The government has announced plans to accelerate the construction of nationally significant infrastructure projects by “liberalising the planning system and streamlining consultation and approval requirements”.
Changes to National Strategic Infrastructure Projects seek to speed up the consenting process. The CLA is concerned about the consequences of such a change. We will campaign to ensure the rights to object, and the property rights of those whose businesses or lives are impacted by these large scale projects (whether nuclear power, roads, railways or long distance cables or pipelines) are not diminished. As part of this, we will continue to lobby the government for a requirement to place a duty of care on acquirers to limit the impact on businesses.
There is no mention of the planning reforms that were outlined in the Levelling Up and Regeneration Bill and whether these will survive, although the government has committed to delivering more houses. Any planning reforms must continue to deliver opportunities for rural employment, business growth and organic delivery of local housing in rural areas to sustain rural communities.
Energy and infrastructure
The growth plan confirms the government’s plans to introduce an Energy Bill Relief Scheme for businesses, which will cap electricity and gas prices. This is welcomed, particularly at a time when rural businesses are experiencing severe financial hardship. However, the scheme is only for six months. The CLA will be seeking an extension of this six-month period to avoid rural businesses facing a cliff edge that could result in many ceasing to trade.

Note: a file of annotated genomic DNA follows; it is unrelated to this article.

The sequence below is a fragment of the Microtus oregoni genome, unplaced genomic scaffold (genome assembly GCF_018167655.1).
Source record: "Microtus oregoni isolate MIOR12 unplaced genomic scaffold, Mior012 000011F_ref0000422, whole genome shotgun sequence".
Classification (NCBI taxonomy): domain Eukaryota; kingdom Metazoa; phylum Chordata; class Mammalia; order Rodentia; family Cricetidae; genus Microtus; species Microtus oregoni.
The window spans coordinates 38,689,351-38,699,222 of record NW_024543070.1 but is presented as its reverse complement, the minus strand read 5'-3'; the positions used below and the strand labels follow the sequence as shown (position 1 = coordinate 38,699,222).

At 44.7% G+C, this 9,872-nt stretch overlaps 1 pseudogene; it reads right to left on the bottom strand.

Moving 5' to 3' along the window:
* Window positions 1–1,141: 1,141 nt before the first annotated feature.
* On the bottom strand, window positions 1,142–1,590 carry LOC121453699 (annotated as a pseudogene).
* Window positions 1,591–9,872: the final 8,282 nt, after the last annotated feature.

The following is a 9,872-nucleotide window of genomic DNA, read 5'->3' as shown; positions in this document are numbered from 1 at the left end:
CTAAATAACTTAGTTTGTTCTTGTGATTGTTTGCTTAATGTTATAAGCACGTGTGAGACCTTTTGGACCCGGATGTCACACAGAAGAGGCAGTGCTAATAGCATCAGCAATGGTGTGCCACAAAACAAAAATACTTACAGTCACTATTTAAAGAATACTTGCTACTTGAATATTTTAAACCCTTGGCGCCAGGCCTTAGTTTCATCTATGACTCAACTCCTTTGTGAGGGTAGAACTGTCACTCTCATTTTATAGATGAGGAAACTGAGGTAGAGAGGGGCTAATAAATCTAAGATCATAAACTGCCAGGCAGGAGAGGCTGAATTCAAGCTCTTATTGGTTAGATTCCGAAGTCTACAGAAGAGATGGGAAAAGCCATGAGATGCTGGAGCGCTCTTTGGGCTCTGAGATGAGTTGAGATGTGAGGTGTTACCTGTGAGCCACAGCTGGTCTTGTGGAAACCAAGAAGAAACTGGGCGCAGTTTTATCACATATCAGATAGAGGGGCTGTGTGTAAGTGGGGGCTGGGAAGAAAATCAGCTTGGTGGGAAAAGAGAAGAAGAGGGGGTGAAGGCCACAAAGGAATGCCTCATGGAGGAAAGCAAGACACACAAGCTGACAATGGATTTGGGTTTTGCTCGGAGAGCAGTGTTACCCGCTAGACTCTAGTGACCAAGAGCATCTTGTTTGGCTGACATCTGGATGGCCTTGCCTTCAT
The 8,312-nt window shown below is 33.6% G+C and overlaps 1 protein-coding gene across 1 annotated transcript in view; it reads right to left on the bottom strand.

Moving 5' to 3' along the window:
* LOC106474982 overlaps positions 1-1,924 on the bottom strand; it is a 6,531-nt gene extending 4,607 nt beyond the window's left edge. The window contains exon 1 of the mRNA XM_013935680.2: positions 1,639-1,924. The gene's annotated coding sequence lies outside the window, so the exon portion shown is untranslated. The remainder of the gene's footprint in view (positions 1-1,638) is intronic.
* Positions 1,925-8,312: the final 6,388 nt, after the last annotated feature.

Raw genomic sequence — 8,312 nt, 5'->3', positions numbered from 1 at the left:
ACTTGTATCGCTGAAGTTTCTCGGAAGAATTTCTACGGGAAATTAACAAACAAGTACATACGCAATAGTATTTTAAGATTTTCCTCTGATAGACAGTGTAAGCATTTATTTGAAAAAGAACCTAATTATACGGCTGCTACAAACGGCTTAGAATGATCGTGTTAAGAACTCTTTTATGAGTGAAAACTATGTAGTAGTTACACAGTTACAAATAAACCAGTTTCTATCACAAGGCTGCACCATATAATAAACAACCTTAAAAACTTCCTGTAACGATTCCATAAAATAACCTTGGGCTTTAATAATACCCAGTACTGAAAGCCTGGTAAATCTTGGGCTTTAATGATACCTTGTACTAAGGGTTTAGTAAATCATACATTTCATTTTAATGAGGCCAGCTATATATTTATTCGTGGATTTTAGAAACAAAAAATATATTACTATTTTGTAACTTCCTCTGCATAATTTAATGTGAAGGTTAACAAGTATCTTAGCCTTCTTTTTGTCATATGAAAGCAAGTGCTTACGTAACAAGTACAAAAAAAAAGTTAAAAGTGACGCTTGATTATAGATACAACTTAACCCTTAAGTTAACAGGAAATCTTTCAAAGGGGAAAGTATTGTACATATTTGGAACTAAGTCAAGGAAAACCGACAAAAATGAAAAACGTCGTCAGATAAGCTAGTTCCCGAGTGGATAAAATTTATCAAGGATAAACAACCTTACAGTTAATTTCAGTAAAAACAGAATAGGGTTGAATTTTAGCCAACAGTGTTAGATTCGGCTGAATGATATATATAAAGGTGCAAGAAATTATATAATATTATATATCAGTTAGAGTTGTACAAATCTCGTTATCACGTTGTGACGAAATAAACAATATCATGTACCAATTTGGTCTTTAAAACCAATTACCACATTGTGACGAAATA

The government will also be amending the Product Security and Telecoms Infrastructure (PSTI) Bill to allow fixed line broadband providers easier access to telegraph poles on private land to speed up digital deployment. While the CLA recognises the importance and priority of digital connectivity, any changes to access arrangements must not be at the expense of the property rights of site providers. The CLA and the NFU already have extensive wayleave arrangements with Openreach and Gigaclear that work well for rural site providers.
Agricultural productivity and investment
There is good news for agricultural productivity in this announcement. The statement includes plans for a rapid review of regulation, innovation and investment that impact farmers and land managers to boost agricultural productivity growth, improve competitiveness and strengthen UK food security. The plans will be published in the autumn, and the CLA expects to be discussing them with Defra soon.
The government has announced plans for regulatory reviews and new legislation to speed up processes to enable growth through housing, infrastructure projects and other investments. This could be good news if it removes some of the barriers, which add unnecessary costs and delays to development, but there is too little detail to assess where the balance will be struck with the continued delivery of net zero commitments, nature improvement and environmental goals.
Helpfully, the announcement recognises the growth potential in green jobs and businesses, with plans for an independent review to be published by the end of 2022 on how to deliver net zero while maximising economic growth and investment.